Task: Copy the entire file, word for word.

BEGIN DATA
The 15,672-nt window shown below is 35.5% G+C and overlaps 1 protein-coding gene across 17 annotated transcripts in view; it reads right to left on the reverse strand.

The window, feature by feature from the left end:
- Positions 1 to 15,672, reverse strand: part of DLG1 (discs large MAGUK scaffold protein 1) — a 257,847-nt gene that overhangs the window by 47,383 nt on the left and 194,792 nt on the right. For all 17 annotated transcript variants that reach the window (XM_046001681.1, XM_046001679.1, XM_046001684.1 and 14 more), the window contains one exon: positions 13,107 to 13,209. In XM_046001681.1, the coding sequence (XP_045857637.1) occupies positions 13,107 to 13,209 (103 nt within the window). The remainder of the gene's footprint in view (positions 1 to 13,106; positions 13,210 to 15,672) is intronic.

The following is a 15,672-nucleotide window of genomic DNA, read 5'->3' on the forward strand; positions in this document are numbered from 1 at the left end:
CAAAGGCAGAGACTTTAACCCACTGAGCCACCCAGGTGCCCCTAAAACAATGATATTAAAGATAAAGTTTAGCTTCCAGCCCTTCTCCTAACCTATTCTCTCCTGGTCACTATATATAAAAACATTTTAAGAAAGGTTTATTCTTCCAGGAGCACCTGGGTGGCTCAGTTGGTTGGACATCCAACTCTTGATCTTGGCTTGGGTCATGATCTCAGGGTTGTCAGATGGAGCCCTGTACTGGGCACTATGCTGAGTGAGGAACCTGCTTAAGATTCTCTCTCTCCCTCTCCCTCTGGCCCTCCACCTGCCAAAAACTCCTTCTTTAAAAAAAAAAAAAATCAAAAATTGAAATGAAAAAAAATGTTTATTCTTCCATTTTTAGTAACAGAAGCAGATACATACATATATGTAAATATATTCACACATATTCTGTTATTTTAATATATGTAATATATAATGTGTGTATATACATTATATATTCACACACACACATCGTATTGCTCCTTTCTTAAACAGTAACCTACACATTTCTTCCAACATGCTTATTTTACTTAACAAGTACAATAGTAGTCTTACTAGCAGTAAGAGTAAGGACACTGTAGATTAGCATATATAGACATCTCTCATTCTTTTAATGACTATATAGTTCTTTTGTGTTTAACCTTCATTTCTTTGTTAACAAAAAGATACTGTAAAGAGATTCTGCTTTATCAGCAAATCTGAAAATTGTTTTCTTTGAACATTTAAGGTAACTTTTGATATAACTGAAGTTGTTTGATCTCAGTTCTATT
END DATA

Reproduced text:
The 15,672-nt window shown below is 35.5% G+C and overlaps 1 protein-coding gene across 17 annotated transcripts in view; it reads right to left on the reverse strand.

The window, feature by feature from the left end:
- Positions 1 to 15,672, reverse strand: part of DLG1 (discs large MAGUK scaffold protein 1) — a 257,847-nt gene that overhangs the window by 47,383 nt on the left and 194,792 nt on the right. For all 17 annotated transcript variants that reach the window (XM_046001681.1, XM_046001679.1, XM_046001684.1 and 14 more), the window contains one exon: positions 13,107 to 13,209. In XM_046001681.1, the coding sequence (XP_045857637.1) occupies positions 13,107 to 13,209 (103 nt within the window). The remainder of the gene's footprint in view (positions 1 to 13,106; positions 13,210 to 15,672) is intronic.

The following is a 15,672-nucleotide window of genomic DNA, read 5'->3' on the forward strand; positions in this document are numbered from 1 at the left end:
CAAAGGCAGAGACTTTAACCCACTGAGCCACCCAGGTGCCCCTAAAACAATGATATTAAAGATAAAGTTTAGCTTCCAGCCCTTCTCCTAACCTATTCTCTCCTGGTCACTATATATAAAAACATTTTAAGAAAGGTTTATTCTTCCAGGAGCACCTGGGTGGCTCAGTTGGTTGGACATCCAACTCTTGATCTTGGCTTGGGTCATGATCTCAGGGTTGTCAGATGGAGCCCTGTACTGGGCACTATGCTGAGTGAGGAACCTGCTTAAGATTCTCTCTCTCCCTCTCCCTCTGGCCCTCCACCTGCCAAAAACTCCTTCTTTAAAAAAAAAAAAAATCAAAAATTGAAATGAAAAAAAATGTTTATTCTTCCATTTTTAGTAACAGAAGCAGATACATACATATATGTAAATATATTCACACATATTCTGTTATTTTAATATATGTAATATATAATGTGTGTATATACATTATATATTCACACACACACATCGTATTGCTCCTTTCTTAAACAGTAACCTACACATTTCTTCCAACATGCTTATTTTACTTAACAAGTACAATAGTAGTCTTACTAGCAGTAAGAGTAAGGACACTGTAGATTAGCATATATAGACATCTCTCATTCTTTTAATGACTATATAGTTCTTTTGTGTTTAACCTTCATTTCTTTGTTAACAAAAAGATACTGTAAAGAGATTCTGCTTTATCAGCAAATCTGAAAATTGTTTTCTTTGAACATTTAAGGTAACTTTTGATATAACTGAAGTTGTTTGATCTCAGTTCTATT